Representations and Linear Actions Definition 0.1. Let G be an Sgroup. A representation of G is a morphism of Sgroups φ G GL(n, S) for some n. We say φ is faithful if it is a monomorphism (in the category
More informationMatsumura: Commutative Algebra Part 2
Matsumura: Commutative Algebra Part 2 Daniel Murfet October 5, 2006 This note closely follows Matsumura s book [Mat80] on commutative algebra. Proofs are the ones given there, sometimes with slightly more
More informationCourse 311: Michaelmas Term 2005 Part III: Topics in Commutative Algebra
Course 311: Michaelmas Term 2005 Part III: Topics in Commutative Algebra D. R. Wilkins Contents 3 Topics in Commutative Algebra 2 3.1 Rings and Fields......................... 2 3.2 Ideals...............................
More informationBasic Arithmetic Geometry. Lucien Szpiro. Based on notes by Florian Lengyel
Basic Arithmetic Geometry Lucien Szpiro Based on notes by Florian Lengyel Contents Notation and conventions 1 Chapter 1. The Picard Group 3 1. Tensor products and localization 3 2. Universal algebras
More informationALGEBRAIC GEOMETRY CAUCHER BIRKAR
ALGEBRAIC GEOMETRY CAUCHER BIRKAR Contents 1. Introduction 1 2. Affine varieties 3 Exercises 10 3. Quasiprojective varieties. 12 Exercises 20 4. Dimension 21 5. Exercises 24 References 25 1. Introduction
More informationYuriy Drozd. Intriduction to Algebraic Geometry. Kaiserslautern 1998/99
Yuriy Drozd Intriduction to Algebraic Geometry Kaiserslautern 1998/99 CHAPTER 1 Affine Varieties 1.1. Ideals and varieties. Hilbert s Basis Theorem Let K be an algebraically closed field. We denote by
More informationNOTES ON FINITE FIELDS
NOTES ON FINITE FIELDS AARON LANDESMAN CONTENTS 1. Introduction to finite fields 2 2. Definition and constructions of fields 3 2.1. The definition of a field 3 2.2. Constructing field extensions by adjoining
More informationSection Higher Direct Images of Sheaves
Section 3.8  Higher Direct Images of Sheaves Daniel Murfet October 5, 2006 In this note we study the higher direct image functors R i f ( ) and the higher coinverse image functors R i f! ( ) which will
More informationSmooth morphisms. Peter Bruin 21 February 2007
Smooth morphisms Peter Bruin 21 February 2007 Introduction The goal of this talk is to define smooth morphisms of schemes, which are one of the main ingredients in Néron s fundamental theorem [BLR, 1.3,
More informationCHEAT SHEET: PROPERTIES OF MORPHISMS OF SCHEMES
CHEAT SHEET: PROPERTIES OF MORPHISMS OF SCHEMES BRIAN OSSERMAN The purpose of this cheat sheet is to provide an easy reference for definitions of various properties of morphisms of schemes, and basic results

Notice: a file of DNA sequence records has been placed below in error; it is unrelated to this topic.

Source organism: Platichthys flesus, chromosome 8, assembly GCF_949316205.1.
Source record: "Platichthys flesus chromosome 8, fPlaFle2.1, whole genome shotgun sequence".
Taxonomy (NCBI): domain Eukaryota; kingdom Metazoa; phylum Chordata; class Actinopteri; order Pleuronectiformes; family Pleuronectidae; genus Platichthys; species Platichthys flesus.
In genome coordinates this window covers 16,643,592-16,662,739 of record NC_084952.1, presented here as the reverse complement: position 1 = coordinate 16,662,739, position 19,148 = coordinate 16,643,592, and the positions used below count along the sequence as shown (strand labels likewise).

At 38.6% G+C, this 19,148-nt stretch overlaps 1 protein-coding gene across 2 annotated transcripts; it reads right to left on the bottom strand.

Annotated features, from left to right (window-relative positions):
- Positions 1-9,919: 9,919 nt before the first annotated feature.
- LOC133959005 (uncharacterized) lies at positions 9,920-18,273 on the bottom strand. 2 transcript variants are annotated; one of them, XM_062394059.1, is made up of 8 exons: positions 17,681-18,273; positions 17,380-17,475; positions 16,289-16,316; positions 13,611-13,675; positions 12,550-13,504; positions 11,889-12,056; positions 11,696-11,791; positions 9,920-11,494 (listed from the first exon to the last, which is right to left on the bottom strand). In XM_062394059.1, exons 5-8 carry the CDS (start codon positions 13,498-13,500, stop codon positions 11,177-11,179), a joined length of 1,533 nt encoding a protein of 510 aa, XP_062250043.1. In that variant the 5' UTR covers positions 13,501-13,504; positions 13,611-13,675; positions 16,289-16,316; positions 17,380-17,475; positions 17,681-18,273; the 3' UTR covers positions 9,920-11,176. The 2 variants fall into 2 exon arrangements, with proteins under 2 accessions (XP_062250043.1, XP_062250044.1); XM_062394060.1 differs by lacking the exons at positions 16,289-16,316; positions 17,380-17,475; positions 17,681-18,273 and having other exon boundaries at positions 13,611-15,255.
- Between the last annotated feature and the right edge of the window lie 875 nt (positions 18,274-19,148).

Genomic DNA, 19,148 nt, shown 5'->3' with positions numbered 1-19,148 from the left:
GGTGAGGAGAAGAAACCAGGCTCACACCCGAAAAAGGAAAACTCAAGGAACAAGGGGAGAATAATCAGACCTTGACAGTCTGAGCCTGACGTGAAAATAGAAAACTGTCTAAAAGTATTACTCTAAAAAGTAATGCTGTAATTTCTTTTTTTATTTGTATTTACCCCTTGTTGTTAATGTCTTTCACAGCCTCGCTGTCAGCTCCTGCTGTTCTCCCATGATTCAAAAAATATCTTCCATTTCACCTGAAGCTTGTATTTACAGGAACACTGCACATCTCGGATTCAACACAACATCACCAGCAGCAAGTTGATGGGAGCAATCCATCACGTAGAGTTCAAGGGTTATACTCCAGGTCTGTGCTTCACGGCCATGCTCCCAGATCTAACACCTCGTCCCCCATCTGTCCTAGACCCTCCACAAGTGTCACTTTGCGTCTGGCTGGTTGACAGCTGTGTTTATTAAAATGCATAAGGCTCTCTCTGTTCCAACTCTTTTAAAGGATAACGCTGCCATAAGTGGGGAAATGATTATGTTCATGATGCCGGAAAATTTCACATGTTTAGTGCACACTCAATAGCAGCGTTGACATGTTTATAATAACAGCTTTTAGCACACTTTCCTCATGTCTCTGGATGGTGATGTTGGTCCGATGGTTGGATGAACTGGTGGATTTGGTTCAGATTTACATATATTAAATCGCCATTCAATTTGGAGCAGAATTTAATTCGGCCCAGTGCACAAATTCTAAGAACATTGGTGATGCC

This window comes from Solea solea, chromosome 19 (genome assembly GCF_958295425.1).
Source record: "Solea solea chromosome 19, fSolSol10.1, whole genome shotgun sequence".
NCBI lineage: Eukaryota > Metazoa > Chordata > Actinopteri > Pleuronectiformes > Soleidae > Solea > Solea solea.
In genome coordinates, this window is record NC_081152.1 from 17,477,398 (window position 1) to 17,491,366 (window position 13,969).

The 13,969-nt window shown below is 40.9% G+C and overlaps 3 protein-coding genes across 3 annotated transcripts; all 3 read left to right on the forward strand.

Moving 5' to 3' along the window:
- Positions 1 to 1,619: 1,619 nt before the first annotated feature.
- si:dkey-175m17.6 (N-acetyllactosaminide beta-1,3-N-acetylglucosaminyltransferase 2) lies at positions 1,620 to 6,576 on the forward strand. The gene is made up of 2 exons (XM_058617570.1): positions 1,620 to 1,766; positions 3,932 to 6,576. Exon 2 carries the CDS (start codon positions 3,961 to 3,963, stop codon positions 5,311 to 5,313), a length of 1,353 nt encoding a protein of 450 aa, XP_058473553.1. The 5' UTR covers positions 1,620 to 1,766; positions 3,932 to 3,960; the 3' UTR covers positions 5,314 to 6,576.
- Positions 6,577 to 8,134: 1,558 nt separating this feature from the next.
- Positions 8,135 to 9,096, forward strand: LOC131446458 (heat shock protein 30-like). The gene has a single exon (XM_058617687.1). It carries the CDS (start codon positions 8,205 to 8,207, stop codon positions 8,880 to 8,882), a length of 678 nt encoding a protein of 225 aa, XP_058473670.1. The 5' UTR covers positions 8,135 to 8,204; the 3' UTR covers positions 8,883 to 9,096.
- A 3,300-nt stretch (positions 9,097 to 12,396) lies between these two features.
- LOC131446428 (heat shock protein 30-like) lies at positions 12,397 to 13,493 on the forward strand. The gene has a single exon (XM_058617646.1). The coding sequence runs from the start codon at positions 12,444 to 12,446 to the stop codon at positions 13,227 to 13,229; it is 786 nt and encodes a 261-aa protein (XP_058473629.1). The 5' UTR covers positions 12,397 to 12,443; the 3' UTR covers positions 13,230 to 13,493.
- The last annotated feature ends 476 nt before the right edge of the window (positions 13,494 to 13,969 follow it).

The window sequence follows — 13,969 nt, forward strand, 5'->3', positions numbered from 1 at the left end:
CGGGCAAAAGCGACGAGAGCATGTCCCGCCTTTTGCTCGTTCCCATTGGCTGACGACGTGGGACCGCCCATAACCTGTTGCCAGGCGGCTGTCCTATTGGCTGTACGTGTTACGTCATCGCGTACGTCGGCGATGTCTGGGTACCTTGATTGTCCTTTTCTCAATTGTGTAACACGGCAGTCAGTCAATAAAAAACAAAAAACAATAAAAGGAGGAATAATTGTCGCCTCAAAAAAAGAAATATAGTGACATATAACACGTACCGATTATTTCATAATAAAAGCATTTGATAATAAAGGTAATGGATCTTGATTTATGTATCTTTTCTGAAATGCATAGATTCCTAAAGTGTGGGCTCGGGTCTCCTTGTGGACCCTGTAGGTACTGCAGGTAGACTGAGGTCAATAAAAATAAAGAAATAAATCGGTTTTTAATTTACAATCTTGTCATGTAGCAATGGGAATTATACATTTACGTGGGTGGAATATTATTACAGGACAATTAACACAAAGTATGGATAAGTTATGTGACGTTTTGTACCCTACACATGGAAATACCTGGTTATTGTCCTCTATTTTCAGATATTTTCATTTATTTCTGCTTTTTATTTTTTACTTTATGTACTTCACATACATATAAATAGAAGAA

More informationThe Proj Construction
The Proj Construction Daniel Murfet May 16, 2006 Contents 1 Basic Properties 1 2 Functorial Properties 2 3 Products 6 4 Linear Morphisms 9 5 Projective Morphisms 9 6 Dimensions of Schemes 11 7 Points of
More informationINTRODUCTION TO ALGEBRAIC GEOMETRY, CLASS 14
INTRODUCTION TO ALGEBRAIC GEOMETRY, CLASS 14 RAVI VAKIL Contents 1. Dimension 1 1.1. Last time 1 1.2. An algebraic definition of dimension. 3 1.3. Other facts that are not hard to prove 4 2. Nonsingularity:
More informationFOUNDATIONS OF ALGEBRAIC GEOMETRY CLASS 5
FOUNDATIONS OF ALGEBRAIC GEOMETRY CLASS 5 RAVI VAKIL CONTENTS 1. The inverse image sheaf 1 2. Recovering sheaves from a sheaf on a base 3 3. Toward schemes 5 4. The underlying set of affine schemes 6 Last
More informationALGEBRA QUALIFYING EXAM SPRING 2012
ALGEBRA QUALIFYING EXAM SPRING 2012 Work all of the problems. Justify the statements in your solutions by reference to specific results, as appropriate. Partial credit is awarded for partial solutions.
More informationn P say, then (X A Y ) P
COMMUTATIVE ALGEBRA 35 7.2. The Picard group of a ring. Definition. A line bundle over a ring A is a finitely generated projective Amodule such that the rank function Spec A N is constant with value 1.
More informationLINE BUNDLES ON PROJECTIVE SPACE
LINE BUNDLES ON PROJECTIVE SPACE DANIEL LITT We wish to show that any line bundle over P n k is isomorphic to O(m) for some m; we give two proofs below, one following Hartshorne, and the other assuming
More information6.1 Finite generation, finite presentation and coherence
! Chapter 6 Coherent Sheaves 6.1 Finite generation, finite presentation and coherence Before getting to sheaves, let us discuss some finiteness properties for modules over a commutative ring R. Recall
More informationFOUNDATIONS OF ALGEBRAIC GEOMETRY CLASS 18
FOUNDATIONS OF ALGEBRAIC GEOMETRY CLASS 18 CONTENTS 1. Invertible sheaves and divisors 1 2. Morphisms of schemes 6 3. Ringed spaces and their morphisms 6 4. Definition of morphisms of schemes 7 Last day:
More informationModules over a Scheme
Modules over a Scheme Daniel Murfet October 5, 2006 In these notes we collect various facts about quasicoherent sheaves on a scheme. Nearly all of the material is trivial or can be found in [Gro60]. These
More informationAlgebraic varieties. Chapter A ne varieties
Chapter 4 Algebraic varieties 4.1 A ne varieties Let k be a field. A ne nspace A n = A n k = kn. It s coordinate ring is simply the ring R = k[x 1,...,x n ]. Any polynomial can be evaluated at a point
More informationMATH32062 Notes. 1 Affine algebraic varieties. 1.1 Definition of affine algebraic varieties
MATH32062 Notes 1 Affine algebraic varieties 1.1 Definition of affine algebraic varieties We want to define an algebraic variety as the solution set of a collection of polynomial equations, or equivalently,
More informationSummer Algebraic Geometry Seminar